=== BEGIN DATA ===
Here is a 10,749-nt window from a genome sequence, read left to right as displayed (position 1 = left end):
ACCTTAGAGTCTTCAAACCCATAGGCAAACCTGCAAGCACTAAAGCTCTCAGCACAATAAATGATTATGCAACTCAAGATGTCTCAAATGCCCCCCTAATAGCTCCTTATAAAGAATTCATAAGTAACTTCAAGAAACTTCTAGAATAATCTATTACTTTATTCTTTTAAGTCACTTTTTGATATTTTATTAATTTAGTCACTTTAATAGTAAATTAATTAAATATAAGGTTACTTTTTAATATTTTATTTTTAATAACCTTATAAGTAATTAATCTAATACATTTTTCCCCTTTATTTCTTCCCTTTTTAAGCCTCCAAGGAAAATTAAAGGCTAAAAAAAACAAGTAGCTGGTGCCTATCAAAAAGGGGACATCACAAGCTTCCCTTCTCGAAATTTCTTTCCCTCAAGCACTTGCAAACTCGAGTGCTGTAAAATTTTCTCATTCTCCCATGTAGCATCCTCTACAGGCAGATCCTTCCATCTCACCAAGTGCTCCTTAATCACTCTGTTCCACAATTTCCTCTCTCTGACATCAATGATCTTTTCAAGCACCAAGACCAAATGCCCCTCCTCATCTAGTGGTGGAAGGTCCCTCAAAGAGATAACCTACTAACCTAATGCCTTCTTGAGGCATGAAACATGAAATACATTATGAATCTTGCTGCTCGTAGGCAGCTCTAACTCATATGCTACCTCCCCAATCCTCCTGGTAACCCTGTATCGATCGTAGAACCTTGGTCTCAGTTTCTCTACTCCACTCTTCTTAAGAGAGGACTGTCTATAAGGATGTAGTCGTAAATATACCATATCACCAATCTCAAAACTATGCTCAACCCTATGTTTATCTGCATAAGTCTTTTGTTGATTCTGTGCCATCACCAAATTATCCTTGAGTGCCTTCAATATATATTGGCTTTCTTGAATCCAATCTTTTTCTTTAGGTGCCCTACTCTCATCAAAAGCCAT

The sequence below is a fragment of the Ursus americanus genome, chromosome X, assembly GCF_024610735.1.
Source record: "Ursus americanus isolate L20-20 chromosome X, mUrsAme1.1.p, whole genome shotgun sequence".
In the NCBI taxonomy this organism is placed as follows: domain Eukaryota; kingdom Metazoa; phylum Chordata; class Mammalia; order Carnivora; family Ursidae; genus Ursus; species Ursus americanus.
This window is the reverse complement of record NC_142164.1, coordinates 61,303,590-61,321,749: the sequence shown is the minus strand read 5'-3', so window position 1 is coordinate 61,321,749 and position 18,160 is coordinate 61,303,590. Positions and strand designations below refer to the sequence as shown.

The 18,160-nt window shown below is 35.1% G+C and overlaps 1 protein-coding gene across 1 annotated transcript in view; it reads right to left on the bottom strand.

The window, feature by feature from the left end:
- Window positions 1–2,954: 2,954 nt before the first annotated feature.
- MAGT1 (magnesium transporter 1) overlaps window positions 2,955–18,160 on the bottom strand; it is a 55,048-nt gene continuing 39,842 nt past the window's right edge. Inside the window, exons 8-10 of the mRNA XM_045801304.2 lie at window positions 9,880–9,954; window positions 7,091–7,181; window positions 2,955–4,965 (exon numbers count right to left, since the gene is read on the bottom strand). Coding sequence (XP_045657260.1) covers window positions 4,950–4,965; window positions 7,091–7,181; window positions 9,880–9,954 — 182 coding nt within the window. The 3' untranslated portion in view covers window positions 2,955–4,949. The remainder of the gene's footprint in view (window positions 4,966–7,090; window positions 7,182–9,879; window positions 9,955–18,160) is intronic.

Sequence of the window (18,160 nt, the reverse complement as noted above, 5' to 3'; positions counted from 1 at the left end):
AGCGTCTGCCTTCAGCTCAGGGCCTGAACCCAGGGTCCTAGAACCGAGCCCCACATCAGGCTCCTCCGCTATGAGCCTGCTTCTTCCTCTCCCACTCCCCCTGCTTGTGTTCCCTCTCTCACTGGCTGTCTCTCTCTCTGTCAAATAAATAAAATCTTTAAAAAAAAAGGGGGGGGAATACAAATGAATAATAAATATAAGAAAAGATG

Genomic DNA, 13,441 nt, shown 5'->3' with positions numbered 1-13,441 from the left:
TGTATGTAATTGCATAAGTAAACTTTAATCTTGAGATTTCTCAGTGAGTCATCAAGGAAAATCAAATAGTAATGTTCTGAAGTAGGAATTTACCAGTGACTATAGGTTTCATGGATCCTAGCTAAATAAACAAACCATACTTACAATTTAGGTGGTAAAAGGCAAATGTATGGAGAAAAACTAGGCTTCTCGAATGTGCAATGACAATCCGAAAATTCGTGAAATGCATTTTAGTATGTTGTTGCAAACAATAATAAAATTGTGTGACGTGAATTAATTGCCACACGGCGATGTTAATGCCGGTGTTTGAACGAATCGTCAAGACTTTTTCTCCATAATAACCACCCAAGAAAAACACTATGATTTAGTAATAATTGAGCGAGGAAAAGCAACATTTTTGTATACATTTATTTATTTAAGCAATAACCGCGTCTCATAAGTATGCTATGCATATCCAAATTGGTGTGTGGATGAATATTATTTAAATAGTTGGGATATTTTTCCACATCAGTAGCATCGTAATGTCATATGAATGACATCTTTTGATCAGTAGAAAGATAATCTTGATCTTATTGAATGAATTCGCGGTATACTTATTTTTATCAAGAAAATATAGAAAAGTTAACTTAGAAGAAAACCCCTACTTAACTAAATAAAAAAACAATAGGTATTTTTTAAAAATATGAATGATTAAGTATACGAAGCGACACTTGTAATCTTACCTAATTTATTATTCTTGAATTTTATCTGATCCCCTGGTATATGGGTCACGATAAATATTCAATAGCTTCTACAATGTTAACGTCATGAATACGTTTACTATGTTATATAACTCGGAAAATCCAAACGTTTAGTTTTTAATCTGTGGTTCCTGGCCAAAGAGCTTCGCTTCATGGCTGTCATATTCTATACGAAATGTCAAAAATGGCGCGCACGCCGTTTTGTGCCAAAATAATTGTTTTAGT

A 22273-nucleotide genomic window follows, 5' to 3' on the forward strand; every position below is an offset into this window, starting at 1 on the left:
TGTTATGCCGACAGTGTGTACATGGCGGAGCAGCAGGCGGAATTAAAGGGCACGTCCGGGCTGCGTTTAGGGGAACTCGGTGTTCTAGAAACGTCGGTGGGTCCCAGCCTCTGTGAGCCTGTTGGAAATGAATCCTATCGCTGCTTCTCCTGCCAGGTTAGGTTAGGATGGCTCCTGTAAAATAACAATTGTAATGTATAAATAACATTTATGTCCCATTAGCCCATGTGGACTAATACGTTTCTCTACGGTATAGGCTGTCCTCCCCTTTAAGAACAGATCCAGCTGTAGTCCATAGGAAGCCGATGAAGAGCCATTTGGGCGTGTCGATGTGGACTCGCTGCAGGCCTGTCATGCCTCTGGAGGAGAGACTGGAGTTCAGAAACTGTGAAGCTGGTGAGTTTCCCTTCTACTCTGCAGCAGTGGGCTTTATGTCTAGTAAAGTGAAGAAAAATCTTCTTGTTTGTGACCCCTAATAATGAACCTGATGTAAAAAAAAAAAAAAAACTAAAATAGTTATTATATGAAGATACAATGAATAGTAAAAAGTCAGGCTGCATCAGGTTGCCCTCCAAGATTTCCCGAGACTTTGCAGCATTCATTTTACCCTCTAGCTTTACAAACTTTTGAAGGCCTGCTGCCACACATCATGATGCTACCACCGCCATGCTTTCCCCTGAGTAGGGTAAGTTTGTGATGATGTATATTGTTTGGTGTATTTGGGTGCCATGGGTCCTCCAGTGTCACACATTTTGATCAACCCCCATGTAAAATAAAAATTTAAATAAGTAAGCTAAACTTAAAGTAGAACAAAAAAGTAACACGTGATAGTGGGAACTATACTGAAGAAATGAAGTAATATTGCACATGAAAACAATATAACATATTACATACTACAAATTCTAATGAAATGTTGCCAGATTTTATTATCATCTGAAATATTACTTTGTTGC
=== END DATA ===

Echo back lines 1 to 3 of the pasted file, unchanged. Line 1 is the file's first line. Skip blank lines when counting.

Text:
Here is a 10,749-nt window from a genome sequence, read left to right as displayed (position 1 = left end):
ACCTTAGAGTCTTCAAACCCATAGGCAAACCTGCAAGCACTAAAGCTCTCAGCACAATAAATGATTATGCAACTCAAGATGTCTCAAATGCCCCCCTAATAGCTCCTTATAAAGAATTCATAAGTAACTTCAAGAAACTTCTAGAATAATCTATTACTTTATTCTTTTAAGTCACTTTTTGATATTTTATTAATTTAGTCACTTTAATAGTAAATTAATTAAATATAAGGTTACTTTTTAATATTTTATTTTTAATAACCTTATAAGTAATTAATCTAATACATTTTTCCCCTTTATTTCTTCCCTTTTTAAGCCTCCAAGGAAAATTAAAGGCTAAAAAAAACAAGTAGCTGGTGCCTATCAAAAAGGGGACATCACAAGCTTCCCTTCTCGAAATTTCTTTCCCTCAAGCACTTGCAAACTCGAGTGCTGTAAAATTTTCTCATTCTCCCATGTAGCATCCTCTACAGGCAGATCCTTCCATCTCACCAAGTGCTCCTTAATCACTCTGTTCCACAATTTCCTCTCTCTGACATCAATGATCTTTTCAAGCACCAAGACCAAATGCCCCTCCTCATCTAGTGGTGGAAGGTCCCTCAAAGAGATAACCTACTAACCTAATGCCTTCTTGAGGCATGAAACATGAAATACATTATGAATCTTGCTGCTCGTAGGCAGCTCTAACTCATATGCTACCTCCCCAATCCTCCTGGTAACCCTGTATCGATCGTAGAACCTTGGTCTCAGTTTCTCTACTCCACTCTTCTTAAGAGAGGACTGTCTATAAGGATGTAGTCGTAAATATACCATATCACCAATCTCAAAACTATGCTCAACCCTATGTTTATCTGCATAAGTCTTTTGTTGATTCTGTGCCATCACCAAATTATCCTTGAGTGCCTTCAATATATATTGGCTTTCTTGAATCCAATCTTTTTCTTTAGGTGCCCTACTCTCATCAAAAGCCAT

The sequence below is a fragment of the Ursus americanus genome, chromosome X, assembly GCF_024610735.1.